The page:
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How to Increase Your Marriage IQ
by Mort Fertel

Let me begin with an email I received from a woman in my marriage help program. See if you can relate.

Dear Mort,

We are in week 2 of the silent treatment! It all started over something little and ridiculous! We are both adults, old enough to know better than this! He is a judge, I am a social worker! He wonapostrophet budge! I need help!

Jodie

The dreaded silent treatment. The big stand-off. Horrible, isnapostrophet it?

The most intense prayers in a household come during these silent treatments: "Oh God, I hope thatapostrophes not him/her pulling into the driveway."

Or, "Oh God, when will he/she go upstairs already?"

Sometimes you feel like you could explode, right?

Most silent treatments start like Jodieapostrophes started; with something "little and ridiculous." Most couples canapostrophet remember what the impetus was. And if they could, theyapostrophed be too embarrassed to admit that something so small blew-up into something so big.

So, what are these silent treatments or stand-offs REALLY about? And how can you avoid them or end them soon after they begin?

Itapostrophes interesting that Jodie made a point in her email to say that she and her husband "know better." In other words, theyapostrophere intelligent, educated, and accomplished people. Jodieapostrophes husband is even a judge, an expert in distinguishing between right and wrong. They know that treating each other this way doesnapostrophet make sense. They know IT is wrong. But they also know that THEY are right.

And thatapostrophes exactly the problem!

Silent treatments ensue when both people feel theyapostrophere RIGHT. And the more intense each spouseapostrophes conviction to their perspective, the longer the silence lasts. And, ironically, the more intelligent and the articulate the couple, the MORE LIKELY they are to endure silence between them. Because intelligent and articulate people have confidence in their position and justification for holding their ground.

Although Jodie is surprised that her and her husband, intelligent people, could be so petty; the fact is that one reason theyapostrophere holding their silence for so long is BECAUSE theyapostrophere intelligent. In other words, intellectual capacity and marital satisfaction can be INVERSELY related. Let me say it another way: When it comes to your marriage, you can be right or you can be happy. But sometimes you canapostrophet be both.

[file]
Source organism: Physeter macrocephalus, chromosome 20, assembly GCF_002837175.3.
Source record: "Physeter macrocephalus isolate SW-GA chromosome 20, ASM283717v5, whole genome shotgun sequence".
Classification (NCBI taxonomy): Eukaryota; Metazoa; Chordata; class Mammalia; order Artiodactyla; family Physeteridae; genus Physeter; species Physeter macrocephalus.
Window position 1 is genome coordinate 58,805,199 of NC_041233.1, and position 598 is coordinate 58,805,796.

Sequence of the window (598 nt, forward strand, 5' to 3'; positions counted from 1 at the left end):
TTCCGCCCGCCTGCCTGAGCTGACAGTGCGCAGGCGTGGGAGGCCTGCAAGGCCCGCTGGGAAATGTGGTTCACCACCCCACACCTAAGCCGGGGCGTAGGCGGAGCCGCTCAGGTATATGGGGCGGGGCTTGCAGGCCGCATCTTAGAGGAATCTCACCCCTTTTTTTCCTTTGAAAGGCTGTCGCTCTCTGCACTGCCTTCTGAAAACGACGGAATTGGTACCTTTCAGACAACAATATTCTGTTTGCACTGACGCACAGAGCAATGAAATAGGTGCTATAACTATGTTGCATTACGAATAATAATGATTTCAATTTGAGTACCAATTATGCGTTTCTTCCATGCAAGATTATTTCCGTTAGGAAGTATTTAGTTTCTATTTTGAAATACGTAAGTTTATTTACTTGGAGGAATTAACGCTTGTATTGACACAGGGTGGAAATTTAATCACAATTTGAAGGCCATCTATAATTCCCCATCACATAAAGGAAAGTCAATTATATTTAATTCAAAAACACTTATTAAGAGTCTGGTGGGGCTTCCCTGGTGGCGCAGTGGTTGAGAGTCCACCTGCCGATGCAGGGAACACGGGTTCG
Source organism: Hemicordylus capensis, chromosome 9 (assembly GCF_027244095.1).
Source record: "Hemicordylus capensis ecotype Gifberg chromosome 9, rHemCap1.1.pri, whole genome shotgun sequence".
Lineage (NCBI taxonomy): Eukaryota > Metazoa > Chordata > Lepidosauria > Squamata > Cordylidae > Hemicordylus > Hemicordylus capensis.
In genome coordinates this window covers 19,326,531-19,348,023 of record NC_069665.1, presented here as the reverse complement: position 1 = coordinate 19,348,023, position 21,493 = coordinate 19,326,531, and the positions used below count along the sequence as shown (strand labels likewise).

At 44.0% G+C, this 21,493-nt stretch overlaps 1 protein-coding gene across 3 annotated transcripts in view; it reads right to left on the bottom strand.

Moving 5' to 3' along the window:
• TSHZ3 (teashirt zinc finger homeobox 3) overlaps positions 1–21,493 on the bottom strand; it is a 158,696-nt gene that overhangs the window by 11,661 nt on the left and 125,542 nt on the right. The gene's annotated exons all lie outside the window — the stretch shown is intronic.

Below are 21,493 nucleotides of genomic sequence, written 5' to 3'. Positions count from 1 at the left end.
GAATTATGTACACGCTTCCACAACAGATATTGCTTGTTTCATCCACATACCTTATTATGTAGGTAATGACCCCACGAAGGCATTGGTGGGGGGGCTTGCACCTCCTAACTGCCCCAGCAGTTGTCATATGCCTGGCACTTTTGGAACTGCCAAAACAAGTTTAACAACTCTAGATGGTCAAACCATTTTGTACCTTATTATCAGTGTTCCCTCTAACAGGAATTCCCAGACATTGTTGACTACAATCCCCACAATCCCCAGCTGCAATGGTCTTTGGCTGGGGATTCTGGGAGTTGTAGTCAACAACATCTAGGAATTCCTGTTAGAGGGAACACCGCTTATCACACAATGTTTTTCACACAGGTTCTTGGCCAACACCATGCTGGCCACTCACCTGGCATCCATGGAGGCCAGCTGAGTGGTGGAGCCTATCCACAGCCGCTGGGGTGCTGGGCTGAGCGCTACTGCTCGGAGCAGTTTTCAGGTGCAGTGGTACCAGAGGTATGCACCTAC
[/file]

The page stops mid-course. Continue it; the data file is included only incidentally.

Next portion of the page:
In a courtroom, a hospital, or an office, right and wrong determine success or failure. The decision to prescribe the right medicine, for example, could be the difference between life and death. The relationship between the doctor and the patient is secondary. Being RIGHT is what matters and what is rewarded.

But in marriage, being right has no value. All that matters is the relationship.

Sometimes you have to choose. Do you want to be right or do you want to be happily married?

Just because youapostrophere “right/wrongapostrophe paradigm works at the office doesnapostrophet mean that you should bring it home. "He who is a hammer thinks everything is a nail." Some things work perfectly in one area of life and fail terribly in another. In marriage, you have to be like a carpenter and know which tool to use. The right/wrong mode is the WRONG tool to use in your marriage.

The more you insist on being RIGHT, the more you will be miserable in your marriage. Donapostrophet go for RIGHT; go for LOVE.

Jodie expects that because she and her husband are "intelligent," they shouldnapostrophet find themselves in these petty stalemates. But just because Jodie and her husband have a high IQ, doesnapostrophet mean they have a high EQ.

IQ is a measure of your INTELLECTUAL intelligence. The higher your IQ, the better your ability to process information and determine whatapostrophes "right."

EQ is a measure of your EMOTIONAL intelligence. The higher your EQ, the better your ability to connect with people and succeed in relationships.

Just as some athletes are strong but not fast, so too many people have a high IQ but a low EQ.

Bottom line: Intelligence, in the way Jodie means it, has little bearing on her and her husbandapostrophes ability to succeed in their marriage. In fact, a high IQ coupled with a low EQ can be a disastrous combination for a marriage.

The good news, however, is that EQ can be developed. Anyone can increase their EQ and learn to make their marriage RIGHT.

About the author:

Mort Fertel is a world authority on the psychology of relationships and has an international reputation for saving marriages. He’s been a featured expert on NBC, the Fox News Network, and in Family Circle. Click here for Mort’s FREE report “7 Secrets to Fixing Your Marriage.apostrophe